Written By: Emma Websdale
Three hundred in the HSBC Global Climate Change Index (CCI) have outperformed the MSCI All Countries World Index (ACWI) by 2.7%, marking the first year since 2007 in which the climate sector has outperformed global equities.
Results from HSBC’s latest Quarterly Index Review show that its Global Climate Change Index (CCI) outperformed its MSCI All Countries World Index (ACWI)—a market capitalization weighted index that measures equity-market performance throughout the world.
The performance of CCI, which has delivered a 19.9% return rate to date this year, is a clear sign of the growing demand from investors in clean technologies and other solutions for fighting climate change.
HSBC, the world’s third largest bank, first released its CCI in 2007. The CCI tracks the success of 300 companies globally who obtain revenue through green systems, such as wind turbine and solar manufacturers.
The report, written by HSBC analysts Joachim de Lima and Vijay Sumon, notes that 2013’s public market deals and investment flows in the climate sector, particularly initial public offerings (IPOs) and secondary offerings, demonstrate the growing confidence of investors in the climate-change sector.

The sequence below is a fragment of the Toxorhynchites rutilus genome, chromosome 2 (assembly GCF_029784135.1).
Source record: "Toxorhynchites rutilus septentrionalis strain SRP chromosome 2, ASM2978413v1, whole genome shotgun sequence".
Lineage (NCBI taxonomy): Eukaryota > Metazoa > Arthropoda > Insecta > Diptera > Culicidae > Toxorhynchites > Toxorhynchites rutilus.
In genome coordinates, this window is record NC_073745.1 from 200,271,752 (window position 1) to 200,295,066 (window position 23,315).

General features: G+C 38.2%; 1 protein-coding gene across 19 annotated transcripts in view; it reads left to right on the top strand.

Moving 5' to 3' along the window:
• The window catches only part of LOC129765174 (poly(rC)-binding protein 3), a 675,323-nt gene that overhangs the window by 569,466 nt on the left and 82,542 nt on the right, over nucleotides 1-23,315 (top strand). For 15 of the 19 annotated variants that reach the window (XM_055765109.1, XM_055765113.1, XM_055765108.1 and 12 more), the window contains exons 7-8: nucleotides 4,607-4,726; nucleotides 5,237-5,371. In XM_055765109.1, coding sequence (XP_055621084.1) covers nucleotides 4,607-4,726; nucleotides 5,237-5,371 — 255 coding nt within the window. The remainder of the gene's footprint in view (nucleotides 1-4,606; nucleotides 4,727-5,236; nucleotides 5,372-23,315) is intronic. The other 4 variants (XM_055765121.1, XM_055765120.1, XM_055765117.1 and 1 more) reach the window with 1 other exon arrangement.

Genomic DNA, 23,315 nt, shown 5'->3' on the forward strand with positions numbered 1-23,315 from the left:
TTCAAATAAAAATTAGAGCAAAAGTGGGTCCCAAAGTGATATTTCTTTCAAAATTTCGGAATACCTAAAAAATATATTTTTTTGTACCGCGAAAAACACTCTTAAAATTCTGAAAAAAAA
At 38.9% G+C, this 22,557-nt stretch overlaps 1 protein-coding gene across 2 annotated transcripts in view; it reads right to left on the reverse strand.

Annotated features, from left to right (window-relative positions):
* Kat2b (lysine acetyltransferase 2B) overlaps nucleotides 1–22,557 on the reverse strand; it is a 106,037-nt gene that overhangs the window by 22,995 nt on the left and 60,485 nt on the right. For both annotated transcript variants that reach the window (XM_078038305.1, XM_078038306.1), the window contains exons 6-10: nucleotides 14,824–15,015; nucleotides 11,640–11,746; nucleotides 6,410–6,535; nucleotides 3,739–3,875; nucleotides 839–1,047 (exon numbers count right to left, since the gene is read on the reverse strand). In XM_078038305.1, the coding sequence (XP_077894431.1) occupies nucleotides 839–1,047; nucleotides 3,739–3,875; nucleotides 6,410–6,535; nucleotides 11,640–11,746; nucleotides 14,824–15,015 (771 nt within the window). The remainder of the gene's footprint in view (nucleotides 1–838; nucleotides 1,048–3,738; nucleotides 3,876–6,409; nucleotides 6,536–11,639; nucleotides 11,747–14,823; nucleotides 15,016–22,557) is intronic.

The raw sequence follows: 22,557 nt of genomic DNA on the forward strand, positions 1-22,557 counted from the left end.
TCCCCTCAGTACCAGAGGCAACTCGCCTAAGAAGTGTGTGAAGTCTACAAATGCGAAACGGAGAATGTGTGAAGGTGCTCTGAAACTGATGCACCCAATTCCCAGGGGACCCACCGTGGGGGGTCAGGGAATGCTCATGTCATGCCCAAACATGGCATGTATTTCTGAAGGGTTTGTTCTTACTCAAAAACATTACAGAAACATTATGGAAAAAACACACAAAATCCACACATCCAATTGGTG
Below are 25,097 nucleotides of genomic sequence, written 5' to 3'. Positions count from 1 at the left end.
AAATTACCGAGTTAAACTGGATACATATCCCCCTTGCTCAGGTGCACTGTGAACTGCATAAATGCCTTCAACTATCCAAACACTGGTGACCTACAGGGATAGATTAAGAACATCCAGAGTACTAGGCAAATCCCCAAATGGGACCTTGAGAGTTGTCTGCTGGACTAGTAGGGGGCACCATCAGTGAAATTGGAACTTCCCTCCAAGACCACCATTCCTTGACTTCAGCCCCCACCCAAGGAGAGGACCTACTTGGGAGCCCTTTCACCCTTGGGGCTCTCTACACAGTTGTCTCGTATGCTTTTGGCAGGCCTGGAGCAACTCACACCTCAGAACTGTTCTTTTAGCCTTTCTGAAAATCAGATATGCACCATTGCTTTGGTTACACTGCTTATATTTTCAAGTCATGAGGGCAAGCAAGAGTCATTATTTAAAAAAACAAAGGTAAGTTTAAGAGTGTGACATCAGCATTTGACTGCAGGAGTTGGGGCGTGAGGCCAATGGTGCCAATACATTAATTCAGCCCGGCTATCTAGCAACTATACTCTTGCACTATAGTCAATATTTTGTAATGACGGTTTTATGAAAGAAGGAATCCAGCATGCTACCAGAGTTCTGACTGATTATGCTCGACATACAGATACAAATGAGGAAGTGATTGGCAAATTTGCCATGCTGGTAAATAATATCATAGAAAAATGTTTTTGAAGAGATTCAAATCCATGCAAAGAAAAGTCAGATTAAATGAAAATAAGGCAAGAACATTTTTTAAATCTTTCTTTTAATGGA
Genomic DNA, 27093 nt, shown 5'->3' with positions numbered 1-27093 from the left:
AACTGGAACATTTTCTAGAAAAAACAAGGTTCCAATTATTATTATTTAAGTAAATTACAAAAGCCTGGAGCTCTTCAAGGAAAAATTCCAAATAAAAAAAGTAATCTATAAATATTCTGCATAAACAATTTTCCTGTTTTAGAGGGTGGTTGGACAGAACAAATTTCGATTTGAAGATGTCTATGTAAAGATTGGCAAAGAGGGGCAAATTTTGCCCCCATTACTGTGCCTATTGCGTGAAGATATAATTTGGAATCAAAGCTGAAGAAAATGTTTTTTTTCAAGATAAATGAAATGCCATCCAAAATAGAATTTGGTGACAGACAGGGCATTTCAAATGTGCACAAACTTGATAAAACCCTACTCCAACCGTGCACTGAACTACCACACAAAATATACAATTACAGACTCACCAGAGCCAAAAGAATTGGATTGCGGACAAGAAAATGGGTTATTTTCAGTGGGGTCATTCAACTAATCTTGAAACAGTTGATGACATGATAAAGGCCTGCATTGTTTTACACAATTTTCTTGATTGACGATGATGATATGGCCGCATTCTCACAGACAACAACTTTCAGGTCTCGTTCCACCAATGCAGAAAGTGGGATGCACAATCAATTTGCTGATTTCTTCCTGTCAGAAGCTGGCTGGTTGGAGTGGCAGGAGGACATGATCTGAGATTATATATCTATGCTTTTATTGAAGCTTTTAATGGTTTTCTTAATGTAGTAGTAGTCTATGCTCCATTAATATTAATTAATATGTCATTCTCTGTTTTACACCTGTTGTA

“On a risk–reward basis, the Climate Change theme has outperformed global equities across all regions except North America in the year to date”, reads the report. “The excess returns in Asia Pacific, Europe, and globally have more than compensated investors for the additional risks they have endured.”
The report also states that companies producing over 50% of their revenues from climate-relevant activities were the strongest performers in the HSBC Global CCI, which has doubled its 2012 return rate of 16.1% to this year’s 30.7%.
The strongest performers in the HSBC 2013 Quarterly Index fall into the Energy Efficiency & Energy Management (EEEM) sector, which had a 29.3% return rate. Next was the Low Carbon Energy Production (LCEP) sector, with a 15% return, which saw returns on wind increase up to 72% and returns on solar to increase up to 65%. The Environment and Land-Use Management (ELUM) sector ranked third with a return rate of 14.8%.
According to The Financial Times, this is not the first time the 300 companies in the HSBC Global Climate Change Index have outperformed other stocks. Since January 2004, companies in the GCCI have produced nearly twice the profits or return rates of stocks in the MSCI, including markets in the United States, United Kingdom, Japan, and Germany.
As the demand for electricity increases and the threats of climate change continue, the HSBC report documents how the competitiveness and urgent need for clean technologies have produced strong return rates for public market investors, increasing overall investor confidence in the climate-change sector.